7)
      The theme of tactician seem’s to be that of a frontline warrior who aids his allies in combat. I am hard pressed to see a d6 turning into a d8 be something unbalancing. Even if the tacitican goes for something like a greatsword they take a decent hit to AC and are forced to drop dex.

      8) Speaking of too much damage, I think Tactician’s Orders is crazy broken. I can tell that the idea is to make the Scholar choose whether to use Sage Advice or Tactician’s Orders each turn, but being able to take a full action and also allowing an ally to make an extra attack seems too good, especially if there’s a barbarian in the party. I truly think that Tactician’s Orders should be a full action to use (and then combining Tactician’s Orders with Sage Advice feels like a cool and worthwhile interaction). Either that, or perhaps make this feature have limited uses.
      Tactician’s orders is in line with an always on commander’s strike. The commander’s strike recharges on a short rest and eats up one attack. While it might seem crazy, especially hearing how it bends the action economy it takes up a reaction, and a bonus action. Reactions are valuable especially to classes like the rogue, I don’t think the barbarian is really the worst offender here, and I think that a class that devotes itself to aiding allies should be able to replicate the extra attack from haste (a third level spell) just fine.

      9) In the same frame, Rallying Surge is INSANELY powerful. More than anything else in this document, this should be a full action to use, especially given that the Scholar can target itself with the ability, as well as each of its allies. This ability, by itself, feels like it can just end a boss fight. It feels like it could make one fight a day entierly trivial, meaning it promotes a party mindset that they should just get into one fight a day and then call it. There should really be a limit to how many creatures can be targeted by this ability, in addition to it costing a full action; my gut instinct is to limit the number of targets to half the Scholar’s proficiency bonus.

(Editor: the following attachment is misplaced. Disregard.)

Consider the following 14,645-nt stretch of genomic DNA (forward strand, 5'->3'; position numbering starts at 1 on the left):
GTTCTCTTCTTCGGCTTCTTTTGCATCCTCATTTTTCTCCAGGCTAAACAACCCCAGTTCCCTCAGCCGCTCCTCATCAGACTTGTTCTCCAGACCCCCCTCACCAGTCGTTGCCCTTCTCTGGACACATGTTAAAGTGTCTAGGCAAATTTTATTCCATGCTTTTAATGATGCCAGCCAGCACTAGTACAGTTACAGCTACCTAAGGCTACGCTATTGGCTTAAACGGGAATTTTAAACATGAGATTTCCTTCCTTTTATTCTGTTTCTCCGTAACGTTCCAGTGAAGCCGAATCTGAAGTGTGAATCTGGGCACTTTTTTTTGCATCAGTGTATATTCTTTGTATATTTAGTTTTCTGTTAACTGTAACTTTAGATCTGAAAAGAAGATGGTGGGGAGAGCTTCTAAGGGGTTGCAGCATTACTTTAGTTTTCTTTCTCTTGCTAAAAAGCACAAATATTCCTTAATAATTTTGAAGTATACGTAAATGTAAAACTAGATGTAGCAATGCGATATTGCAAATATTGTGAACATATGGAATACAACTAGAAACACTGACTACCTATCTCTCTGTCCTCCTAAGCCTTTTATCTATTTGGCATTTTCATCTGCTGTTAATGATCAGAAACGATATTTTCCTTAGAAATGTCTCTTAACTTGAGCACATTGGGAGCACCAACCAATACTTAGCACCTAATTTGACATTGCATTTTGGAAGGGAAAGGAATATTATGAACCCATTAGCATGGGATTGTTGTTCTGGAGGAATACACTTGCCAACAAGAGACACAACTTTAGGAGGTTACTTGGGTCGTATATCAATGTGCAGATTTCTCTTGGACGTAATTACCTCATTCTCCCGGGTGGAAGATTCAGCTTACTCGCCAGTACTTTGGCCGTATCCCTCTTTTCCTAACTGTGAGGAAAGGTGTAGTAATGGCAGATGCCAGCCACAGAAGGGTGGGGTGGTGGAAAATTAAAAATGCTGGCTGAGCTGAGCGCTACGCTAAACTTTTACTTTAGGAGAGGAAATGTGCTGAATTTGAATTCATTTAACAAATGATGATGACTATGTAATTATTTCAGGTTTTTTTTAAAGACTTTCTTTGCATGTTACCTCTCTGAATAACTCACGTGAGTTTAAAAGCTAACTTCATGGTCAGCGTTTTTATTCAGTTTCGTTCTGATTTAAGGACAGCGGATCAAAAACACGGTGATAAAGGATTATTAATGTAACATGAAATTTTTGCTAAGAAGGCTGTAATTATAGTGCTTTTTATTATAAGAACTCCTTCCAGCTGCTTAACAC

Rallying surge should be edited in some frame to be brought into line, either by having it consume your allies reactions or consume your turn, I think it should represent everyone going all in, even so the damage it can inflict is insane, and I’d probabally like to see it reduced to only one attack or one second level spell. Even then it would be strong.

      10) Warlord’s Rush also seems quite powerful, even though it can only be used once per rest. A mass reposition that ignores attacks of opportunity is really worthy of taking up an entire level, as there are many circumstances in which just such a thing is useful: chasing a fleeing enemy that the party can’t afford to let live, helping the party escape an unwinnable fight, repositioning to a favorable position in an ambush, giving injured party members the opportunity to get to safety while still contributing in combat for one more turn, putting the tank in a better position to prevent a huge threat from getting to the backline, etc. If this feature were more niche, I could see it being at the same level as another feature, but it’s too ubiquitously useful for that.
      Warlord’s rush is similar to a few powers from 4e, again you should compare it to to the equivlant spellcaster level of resources. A wizard could use their action to create a wall and block off half the encounter, whats so wrong about a martial class being able to move his allies around? It’s restricted already and a very cool feature.
      11) The Erudite Applications, individually, are awesome, and I love that the prerequisites are almost all proficiency with certain skills. It’s super flavorful, and feels really good for a class that really likes gaining extra proficiencies. However, I think the Scholar gets too many Applications at early levels. Most of them are more powerful than the Warlock’s Eldritch Invocations, and the Scholar gets more Applications at earlier levels than a Warlock gets its Invocations.
      I agree here erudite applications should be compared to eldritch invocations and follow the same per level scaling of them, if only to set a standard.

      Overall, I really like the lore of this class, and the mechanical way the lore ideas are being sold. My main critiques, though, are that certain features are too strong, and certain levels just give too much (in particular, 2, 3, and 9). I’m very happy, though, that you decided to continue developing the class, and I look forward to its continued evolution.